Speaker: Professor Susan Jones, University of Minnesota
Followed by a Drinks Reception 18.30–20.00, Anatomy Museum
Generously sponsored by the Wellcome Trust. All are welcome to attend. There is no need to reserve a place.
Annual lecture in the history of health and medicine
Between the 1860s and 1950, the “third pandemic” of bubonic plague spread globally via infected rats, ships, and people through urban “plague ports.” Public health officials in ports of entry in former settler societies—South Africa and the United States among them—blamed Asian immigration and severely disciplined the “foreign” people, rats and fleas thought to have imported the disease. To their shock, the disease appeared again within a few years, this time among native white farmers living inland, and “sylvatic” (wild) animals. As South African plague investigator J. Alexander Mitchell put it, the discovery of a link between sylvatic plague and human epidemics was a “rude awakening” that “opened a new chapter in the history of plague” and changed the identity of the disease.
This lecture combines historical analysis and recent phylogenetic evidence to trace plague’s changing identity from a disease of people and rats, to a larger biological phenomenon affecting a wide array of species and places. In the process, plague’s social, cultural and scientific identities underwent significant transformation. No longer could public health officials hope that “the disease had been completely eradicated from the country,” nor was it ever likely to be eradicated—a conclusion that has reverberated through the decades to inform our current concerns over emergent and re-emergent diseases.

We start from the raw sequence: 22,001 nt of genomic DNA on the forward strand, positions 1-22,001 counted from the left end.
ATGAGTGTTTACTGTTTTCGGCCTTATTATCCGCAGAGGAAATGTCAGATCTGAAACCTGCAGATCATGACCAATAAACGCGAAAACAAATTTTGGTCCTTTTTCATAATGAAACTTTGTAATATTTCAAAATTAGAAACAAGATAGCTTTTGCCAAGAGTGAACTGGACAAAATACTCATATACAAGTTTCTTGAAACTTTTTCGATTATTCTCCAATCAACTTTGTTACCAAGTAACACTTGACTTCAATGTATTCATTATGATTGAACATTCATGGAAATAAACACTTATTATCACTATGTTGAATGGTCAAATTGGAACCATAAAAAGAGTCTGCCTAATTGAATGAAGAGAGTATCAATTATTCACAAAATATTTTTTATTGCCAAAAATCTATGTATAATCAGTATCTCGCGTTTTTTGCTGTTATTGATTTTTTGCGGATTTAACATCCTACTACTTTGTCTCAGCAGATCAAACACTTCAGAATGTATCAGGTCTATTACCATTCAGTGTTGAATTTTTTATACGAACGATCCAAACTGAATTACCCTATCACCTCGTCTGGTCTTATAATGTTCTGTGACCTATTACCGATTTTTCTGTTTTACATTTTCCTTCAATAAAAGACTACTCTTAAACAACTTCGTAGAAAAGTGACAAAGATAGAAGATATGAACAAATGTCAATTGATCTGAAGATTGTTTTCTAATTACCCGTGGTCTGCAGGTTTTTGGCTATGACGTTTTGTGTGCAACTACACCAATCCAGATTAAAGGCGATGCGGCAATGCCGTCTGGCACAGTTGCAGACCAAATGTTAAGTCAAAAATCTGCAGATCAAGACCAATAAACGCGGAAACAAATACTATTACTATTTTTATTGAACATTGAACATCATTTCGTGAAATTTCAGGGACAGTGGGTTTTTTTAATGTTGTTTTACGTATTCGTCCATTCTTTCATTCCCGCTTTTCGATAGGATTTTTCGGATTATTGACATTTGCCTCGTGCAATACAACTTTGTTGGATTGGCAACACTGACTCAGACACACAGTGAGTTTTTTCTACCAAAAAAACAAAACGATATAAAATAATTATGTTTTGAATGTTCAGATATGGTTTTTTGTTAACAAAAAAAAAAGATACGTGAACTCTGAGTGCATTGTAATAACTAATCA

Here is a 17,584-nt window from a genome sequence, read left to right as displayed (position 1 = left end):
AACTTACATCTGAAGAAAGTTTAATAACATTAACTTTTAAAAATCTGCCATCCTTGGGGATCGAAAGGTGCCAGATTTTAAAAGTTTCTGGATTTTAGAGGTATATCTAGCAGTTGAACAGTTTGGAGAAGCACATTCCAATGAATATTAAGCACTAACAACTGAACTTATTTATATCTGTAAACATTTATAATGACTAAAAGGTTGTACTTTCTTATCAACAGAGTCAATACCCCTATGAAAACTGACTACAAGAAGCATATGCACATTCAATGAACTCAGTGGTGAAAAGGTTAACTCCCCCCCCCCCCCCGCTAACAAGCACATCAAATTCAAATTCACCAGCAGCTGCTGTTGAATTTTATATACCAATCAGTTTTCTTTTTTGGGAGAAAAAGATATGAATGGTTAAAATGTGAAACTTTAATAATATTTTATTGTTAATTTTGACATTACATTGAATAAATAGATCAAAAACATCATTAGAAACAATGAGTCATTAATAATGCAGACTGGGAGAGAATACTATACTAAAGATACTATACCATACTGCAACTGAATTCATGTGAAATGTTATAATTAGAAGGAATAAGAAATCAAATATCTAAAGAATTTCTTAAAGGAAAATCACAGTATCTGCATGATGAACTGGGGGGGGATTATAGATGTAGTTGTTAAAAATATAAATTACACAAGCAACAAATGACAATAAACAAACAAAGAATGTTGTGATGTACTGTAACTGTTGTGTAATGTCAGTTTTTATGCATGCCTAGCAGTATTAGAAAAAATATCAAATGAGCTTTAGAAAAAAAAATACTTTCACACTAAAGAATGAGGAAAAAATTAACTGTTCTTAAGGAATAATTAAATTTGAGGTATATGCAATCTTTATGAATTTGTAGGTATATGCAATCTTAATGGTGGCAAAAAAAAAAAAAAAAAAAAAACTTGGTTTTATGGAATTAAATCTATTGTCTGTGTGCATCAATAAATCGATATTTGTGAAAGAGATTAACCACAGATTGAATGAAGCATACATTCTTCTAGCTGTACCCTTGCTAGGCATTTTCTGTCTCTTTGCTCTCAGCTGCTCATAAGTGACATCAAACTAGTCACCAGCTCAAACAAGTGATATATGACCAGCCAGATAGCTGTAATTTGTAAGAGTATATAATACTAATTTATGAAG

Susan D. Jones holds a B.S. from Harvard University, a Doctor of Veterinary Medicine from the University of Illinois, and a Ph.D. in the History and Sociology of Science from the University of Pennsylvania. She is Professor and Director of the Program for the History of Science, Technology and Medicine at the University of Minnesota; Professor in the Department of Ecology, Evolution and Behavior; and also a veterinarian.
Her research areas include the history of zoonotic diseases and human-animal interactions; history of ecology and disease; and history of veterinary medicine. She is the author of several articles; and the books Valuing Animals: Veterinarians and Their Patients in Modern America; and Death in a Small Package: A Short History of Anthrax. She is currently working on a project about the spread and endemicity of bubonic plague over the past century.